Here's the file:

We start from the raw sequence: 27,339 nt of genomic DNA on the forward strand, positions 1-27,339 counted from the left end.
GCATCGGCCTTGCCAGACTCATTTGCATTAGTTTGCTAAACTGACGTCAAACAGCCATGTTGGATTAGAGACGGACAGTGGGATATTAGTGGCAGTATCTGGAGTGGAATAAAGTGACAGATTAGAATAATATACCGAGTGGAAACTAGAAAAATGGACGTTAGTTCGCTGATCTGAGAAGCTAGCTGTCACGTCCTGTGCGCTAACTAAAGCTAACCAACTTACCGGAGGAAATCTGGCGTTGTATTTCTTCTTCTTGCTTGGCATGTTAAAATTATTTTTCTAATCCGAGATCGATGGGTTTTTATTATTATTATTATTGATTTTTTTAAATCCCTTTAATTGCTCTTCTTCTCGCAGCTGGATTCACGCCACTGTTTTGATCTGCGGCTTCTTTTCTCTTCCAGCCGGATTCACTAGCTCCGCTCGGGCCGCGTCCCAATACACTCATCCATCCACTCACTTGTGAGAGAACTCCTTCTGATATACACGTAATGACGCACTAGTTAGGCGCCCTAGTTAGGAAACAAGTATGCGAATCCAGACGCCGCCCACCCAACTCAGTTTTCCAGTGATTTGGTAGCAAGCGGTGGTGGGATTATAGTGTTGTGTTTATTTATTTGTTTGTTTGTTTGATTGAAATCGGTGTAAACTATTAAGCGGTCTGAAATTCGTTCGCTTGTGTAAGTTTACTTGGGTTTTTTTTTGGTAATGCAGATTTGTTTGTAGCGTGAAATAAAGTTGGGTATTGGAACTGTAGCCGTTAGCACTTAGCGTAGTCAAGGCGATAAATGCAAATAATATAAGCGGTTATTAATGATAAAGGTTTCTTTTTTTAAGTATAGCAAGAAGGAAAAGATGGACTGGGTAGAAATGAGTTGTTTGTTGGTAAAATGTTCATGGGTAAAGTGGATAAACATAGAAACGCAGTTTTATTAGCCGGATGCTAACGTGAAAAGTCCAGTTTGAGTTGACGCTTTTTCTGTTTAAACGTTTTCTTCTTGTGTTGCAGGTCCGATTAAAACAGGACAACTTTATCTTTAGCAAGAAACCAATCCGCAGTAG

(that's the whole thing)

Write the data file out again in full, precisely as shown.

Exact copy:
We start from the raw sequence: 27,339 nt of genomic DNA on the forward strand, positions 1-27,339 counted from the left end.
GCATCGGCCTTGCCAGACTCATTTGCATTAGTTTGCTAAACTGACGTCAAACAGCCATGTTGGATTAGAGACGGACAGTGGGATATTAGTGGCAGTATCTGGAGTGGAATAAAGTGACAGATTAGAATAATATACCGAGTGGAAACTAGAAAAATGGACGTTAGTTCGCTGATCTGAGAAGCTAGCTGTCACGTCCTGTGCGCTAACTAAAGCTAACCAACTTACCGGAGGAAATCTGGCGTTGTATTTCTTCTTCTTGCTTGGCATGTTAAAATTATTTTTCTAATCCGAGATCGATGGGTTTTTATTATTATTATTATTGATTTTTTTAAATCCCTTTAATTGCTCTTCTTCTCGCAGCTGGATTCACGCCACTGTTTTGATCTGCGGCTTCTTTTCTCTTCCAGCCGGATTCACTAGCTCCGCTCGGGCCGCGTCCCAATACACTCATCCATCCACTCACTTGTGAGAGAACTCCTTCTGATATACACGTAATGACGCACTAGTTAGGCGCCCTAGTTAGGAAACAAGTATGCGAATCCAGACGCCGCCCACCCAACTCAGTTTTCCAGTGATTTGGTAGCAAGCGGTGGTGGGATTATAGTGTTGTGTTTATTTATTTGTTTGTTTGTTTGATTGAAATCGGTGTAAACTATTAAGCGGTCTGAAATTCGTTCGCTTGTGTAAGTTTACTTGGGTTTTTTTTTGGTAATGCAGATTTGTTTGTAGCGTGAAATAAAGTTGGGTATTGGAACTGTAGCCGTTAGCACTTAGCGTAGTCAAGGCGATAAATGCAAATAATATAAGCGGTTATTAATGATAAAGGTTTCTTTTTTTAAGTATAGCAAGAAGGAAAAGATGGACTGGGTAGAAATGAGTTGTTTGTTGGTAAAATGTTCATGGGTAAAGTGGATAAACATAGAAACGCAGTTTTATTAGCCGGATGCTAACGTGAAAAGTCCAGTTTGAGTTGACGCTTTTTCTGTTTAAACGTTTTCTTCTTGTGTTGCAGGTCCGATTAAAACAGGACAACTTTATCTTTAGCAAGAAACCAATCCGCAGTAG